The Warehouse Project has comfortably established itself as the ‘crown jewel’ of Manchester’s club scene, but with a move to the much-larger Mayfield Depot venue this year after ten years at Store Street (albeit with a two-year sojourn to Victoria Warehouse) – the question has to be asked: How has Manchester’s most unique nightclub experience adapted?
Whilst the magic factor is still well and truly there, the nature of the beast has changed. It’s a lot bigger. And it was pretty big before.
For those who have been previously, they will no doubt have fond memories of The Warehouse Project as this hugely significant event — people would travel from as far as Asia for it. Nonetheless, hidden away under an arch on Store Street, previous WHPs held a sense of secrecy about them — the smaller scale made it more exclusive. For years dance music could have been conceived of as another form of “counter-culture”, the same as punk and more recently hip-hop were to generations past, and this is what WHP showcased so well.
It is clearly evident now that to label the WHP as representative of any supposed “counter-culture” is inaccurate. The sheer scale of Mayfield Depot, with its capacity at an astonishing 10,000, scoffs at the idea of “counter-culture” — it’s just regular culture now. Naturally, an element of intimacy is lost with this shift in identity. Arriving at Mayfield Depot visitors are ushered along through a massive hall, a far cry from the comparatively tiny entrance to Store Street. The whole ordeal feels formulaic — gone is the sense of excitement and adventure, that feeling of liberation that Store Street featured so prominently, hidden away under Piccadilly Station. Now instead the whole experience feels a lot more commercial.
Like Store Street, the Depot is also host to three separate rooms, each of them remarkably larger than their predecessors. Instead of winding passageways leading people from section to section, the layout is much more straightforward, and therefore less interesting, albeit with added practicality. Exploring the Depot just isn’t as fun as it was exploring Store Street, but on the flip side, you’re less likely to get lost or lose your friends. Admittedly, the multiple tiers of the Concourse make for a more unique experience than anything Store Street had. Being spirited away from one room to the next in the whirlwind of a night just doesn’t thrill the raver at the Depot as much as it did at Store Street, thanks to how compact the latter was — and that was an integral part of the WHP’s charm.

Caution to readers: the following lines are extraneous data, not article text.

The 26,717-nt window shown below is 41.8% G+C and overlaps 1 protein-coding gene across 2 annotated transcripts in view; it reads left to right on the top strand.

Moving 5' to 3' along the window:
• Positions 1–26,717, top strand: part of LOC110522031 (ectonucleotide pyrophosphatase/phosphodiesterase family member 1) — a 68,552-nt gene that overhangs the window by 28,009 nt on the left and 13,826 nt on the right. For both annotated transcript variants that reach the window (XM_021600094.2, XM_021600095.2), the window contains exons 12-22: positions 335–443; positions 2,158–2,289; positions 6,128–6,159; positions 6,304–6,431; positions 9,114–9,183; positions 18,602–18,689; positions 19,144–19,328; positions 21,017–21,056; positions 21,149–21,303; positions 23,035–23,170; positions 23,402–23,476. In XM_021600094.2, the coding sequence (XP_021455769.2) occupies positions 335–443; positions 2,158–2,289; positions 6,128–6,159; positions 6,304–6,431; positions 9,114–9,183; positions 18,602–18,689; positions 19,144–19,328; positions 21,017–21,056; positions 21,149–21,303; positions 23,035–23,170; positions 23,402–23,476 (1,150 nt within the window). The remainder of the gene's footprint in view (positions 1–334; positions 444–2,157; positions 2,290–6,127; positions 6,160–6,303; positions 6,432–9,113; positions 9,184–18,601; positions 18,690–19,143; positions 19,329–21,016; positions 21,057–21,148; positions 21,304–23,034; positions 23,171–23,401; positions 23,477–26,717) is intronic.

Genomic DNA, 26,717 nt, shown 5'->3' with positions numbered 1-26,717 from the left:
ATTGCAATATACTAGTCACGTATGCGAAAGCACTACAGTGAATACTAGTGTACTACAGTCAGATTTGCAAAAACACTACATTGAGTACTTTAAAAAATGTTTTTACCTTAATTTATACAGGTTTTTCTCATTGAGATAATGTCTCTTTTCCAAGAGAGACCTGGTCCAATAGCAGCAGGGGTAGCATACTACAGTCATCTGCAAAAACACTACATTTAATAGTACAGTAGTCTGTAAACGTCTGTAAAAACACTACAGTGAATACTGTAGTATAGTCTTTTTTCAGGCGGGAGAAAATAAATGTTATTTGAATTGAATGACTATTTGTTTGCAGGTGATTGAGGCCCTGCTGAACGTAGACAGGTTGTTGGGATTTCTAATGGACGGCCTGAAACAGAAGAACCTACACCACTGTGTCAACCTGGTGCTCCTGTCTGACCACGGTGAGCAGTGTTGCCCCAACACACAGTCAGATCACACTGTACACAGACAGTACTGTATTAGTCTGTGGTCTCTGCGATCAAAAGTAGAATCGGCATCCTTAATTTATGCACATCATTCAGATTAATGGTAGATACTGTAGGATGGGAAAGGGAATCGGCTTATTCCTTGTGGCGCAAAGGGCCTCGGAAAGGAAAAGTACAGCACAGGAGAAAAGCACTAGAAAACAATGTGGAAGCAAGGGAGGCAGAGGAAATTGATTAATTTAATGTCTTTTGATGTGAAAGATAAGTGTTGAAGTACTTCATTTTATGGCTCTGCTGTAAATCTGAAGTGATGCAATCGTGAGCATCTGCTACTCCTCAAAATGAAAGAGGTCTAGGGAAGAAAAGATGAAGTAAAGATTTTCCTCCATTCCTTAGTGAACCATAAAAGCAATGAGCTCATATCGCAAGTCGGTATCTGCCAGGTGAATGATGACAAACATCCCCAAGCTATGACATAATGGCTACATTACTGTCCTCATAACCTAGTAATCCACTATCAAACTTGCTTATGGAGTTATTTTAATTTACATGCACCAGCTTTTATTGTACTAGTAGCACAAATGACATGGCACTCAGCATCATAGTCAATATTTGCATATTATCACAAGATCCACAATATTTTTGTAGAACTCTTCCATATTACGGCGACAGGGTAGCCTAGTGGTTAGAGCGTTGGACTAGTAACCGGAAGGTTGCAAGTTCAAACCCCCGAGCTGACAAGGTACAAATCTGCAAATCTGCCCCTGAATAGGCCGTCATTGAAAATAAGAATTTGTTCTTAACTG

With the increase in scale, one would assume that issues would arise, mostly time spent waiting at security checks, or at the bar. So it is a massive credit to the organisers that neither of those waits seemed to be egregious, given just how many people are being packed into the venue. Despite the incredible amount of people packed inside, the scale of the venue still allows for relatively easy movement in and out of the crowds. Despite the obvious added difficulty in running these events, the experience there remains pleasantly fluid.
Where intimacy is lost, spectacle thrives. Lights flash and shine across the chasm that is the depot, dazzling spectators as music pumps out in high fidelity. The huge scale of each event is now what sets it apart from any other nightclub. It’s easy to lament the change in atmosphere, but it is vital to recognise just how spectacular an experience that WHP is able to deliver thanks to its new home. Coupled with the star-studded lineup that has been drawn up this season, the size of the Depot is the perfect venue for showcasing the very best of today’s electronic music scene, on levels never before reached in the UK. The loss of the more intricate elements was clearly a necessary step for Warehouse Project to grow into the juggernaut it has now become.